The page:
Intel warning blindsides many analysts

The chip giant's earnings warning, which blames a Europe sales slowdown, catches many analysts flat-footed.

Dawn Kawamoto
Dawn Kawamoto Former Staff writer, CNET News
Dawn Kawamoto covered enterprise security and financial news relating to technology for CNET News.
3 min read
How did Intel's market-shaking warning slip by so many analysts?

Most analysts rated Intel a "strong buy" as the giant chipmaker geared up to report its third-quarter results in October. And a number of those analysts ran to Intel's defense earlier this month, when closely followed U.S. Bancorp Piper Jaffray analyst Ashok Kumar downgraded the company from "strong buy" to "buy."

So Intel's earnings warning yesterday, which blames a Europe sales slowdown, caught many analysts flat-footed. The news not only sent Intel's shares down more than 20 percent this morning, but the bellwether's drop also slammed the tech-heavy Nasdaq.

At least 10 of the 28 analysts who follow Intel lowered recommendations today, moving its overall rating from the "strong buy" category to more of a "buy," said Chuck Hill, a spokesman for research firm First Call/Thomson Financial.

As investors survey this morning's carnage, they may be wondering how so many people whose professions hinge on spotting such trends could be so wrong. Some analysts say they underestimated the market shift to competitor Advanced Micro Devices, while others may have been blindsided because they lack sources in Europe. Still others say PC makers--Intel's customers--gave assurances their industry looked healthy.

"Intel said the problem is the euro, and analysts here in the United States may find it hard to keep their pulse on what is happening overseas," Hill said, adding that analysts also underestimated the impact of the 1998 Asian economic crisis on U.S. companies. "The analysts weren't in front of that one."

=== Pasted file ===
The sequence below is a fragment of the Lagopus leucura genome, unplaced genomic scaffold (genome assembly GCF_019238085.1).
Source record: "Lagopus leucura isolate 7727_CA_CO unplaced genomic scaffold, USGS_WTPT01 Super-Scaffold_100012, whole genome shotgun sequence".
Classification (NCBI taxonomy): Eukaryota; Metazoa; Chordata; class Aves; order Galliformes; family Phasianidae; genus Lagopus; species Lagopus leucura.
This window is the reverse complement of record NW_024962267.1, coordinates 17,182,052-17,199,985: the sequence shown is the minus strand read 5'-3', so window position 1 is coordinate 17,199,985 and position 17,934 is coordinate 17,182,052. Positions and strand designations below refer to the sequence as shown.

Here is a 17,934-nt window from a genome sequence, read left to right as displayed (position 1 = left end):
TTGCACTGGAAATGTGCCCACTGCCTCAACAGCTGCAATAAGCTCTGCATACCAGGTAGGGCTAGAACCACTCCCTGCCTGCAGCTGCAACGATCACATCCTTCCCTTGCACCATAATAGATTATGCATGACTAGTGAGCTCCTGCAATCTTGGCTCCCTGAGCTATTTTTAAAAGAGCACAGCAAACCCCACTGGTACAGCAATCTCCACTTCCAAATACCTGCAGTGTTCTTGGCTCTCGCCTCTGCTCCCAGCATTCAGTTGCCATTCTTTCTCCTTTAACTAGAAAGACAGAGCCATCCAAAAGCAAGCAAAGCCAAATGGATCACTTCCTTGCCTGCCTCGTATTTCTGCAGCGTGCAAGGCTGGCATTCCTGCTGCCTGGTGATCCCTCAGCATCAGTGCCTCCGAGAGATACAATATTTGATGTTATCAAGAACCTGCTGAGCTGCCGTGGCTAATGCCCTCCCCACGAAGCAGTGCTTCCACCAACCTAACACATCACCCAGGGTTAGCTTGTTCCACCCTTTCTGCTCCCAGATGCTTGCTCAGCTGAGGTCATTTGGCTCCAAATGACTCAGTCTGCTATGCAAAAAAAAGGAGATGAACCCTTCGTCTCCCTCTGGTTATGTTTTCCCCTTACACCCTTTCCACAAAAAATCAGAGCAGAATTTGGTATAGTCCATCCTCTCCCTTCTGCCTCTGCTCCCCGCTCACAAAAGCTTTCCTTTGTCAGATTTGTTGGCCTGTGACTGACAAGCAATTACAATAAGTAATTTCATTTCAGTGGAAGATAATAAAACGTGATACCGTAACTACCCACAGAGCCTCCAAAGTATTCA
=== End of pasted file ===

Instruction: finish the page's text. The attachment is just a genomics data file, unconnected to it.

Earlier this month, Kumar was the only analyst--of the 28 who follow Intel--to issue a downgrade and maintain that recommendation. Kumar cited weakness in PC sales and noted that slower demand was expected in every region of the world except Japan. He estimated that Europe would drop to single-digit growth from about 16 percent in the first half.

But some analysts question whether Europe is really to blame.

"I'm not convinced that it's a European problem because Intel's customers, like Dell, said they're not seeing any weakness," ABN AMRO analyst David Wu said.

Wu raised his rating to a "buy" from "outperform" earlier this month.

"The downgrades that other analysts had were for PC weakness. But I didn't find that and thought it would be a buying opportunity for investors," Wu said. "What I didn't expect was there would be a market share shift from Intel to AMD."

Richard Whittington, an analyst with Banc of America Securities, initally downgraded the stock after Kumar's move, lowering it to a "market perform" from "strong buy." He cited continued reports that "Intel is falling short of the mark" and would not meet the number of microprocessors it expected to produce in the second half of the year.

But six days later, he upgraded the stock to a "buy" from a "market perform," noting that while he still believed the chipmaker would fall short of its production goals, the stock had fallen to a level that offered investors a buying opportunity, according to a research note.

Analysts now estimate the company will earn around 38 cents a share in the third quarter, down from 41 cents. And they have also lowered fourth-quarter estimates to 43 cents a share from 46 cents. The problems are expected to spill into next year, with analysts dropping their estimate to $1.75 for 2001 from $1.86. Intel is scheduled to report third-quarter earnings Oct. 17.

In one of the more extreme and rare actions taken, Erika Klauer, an analyst with Deutsche Banc Alex Brown, lowered her recommendation today to "market underperform," or essentially a "sell," from "strong buy." Klauer said the earnings warning clinched other doubts she had about the company's future, citing increasing competition, product delays and gross margins that will be difficult to maintain.

"To go to a 'sell' is unusual. But to go to a sell from a 'strong buy' is extremely rare," Hill said.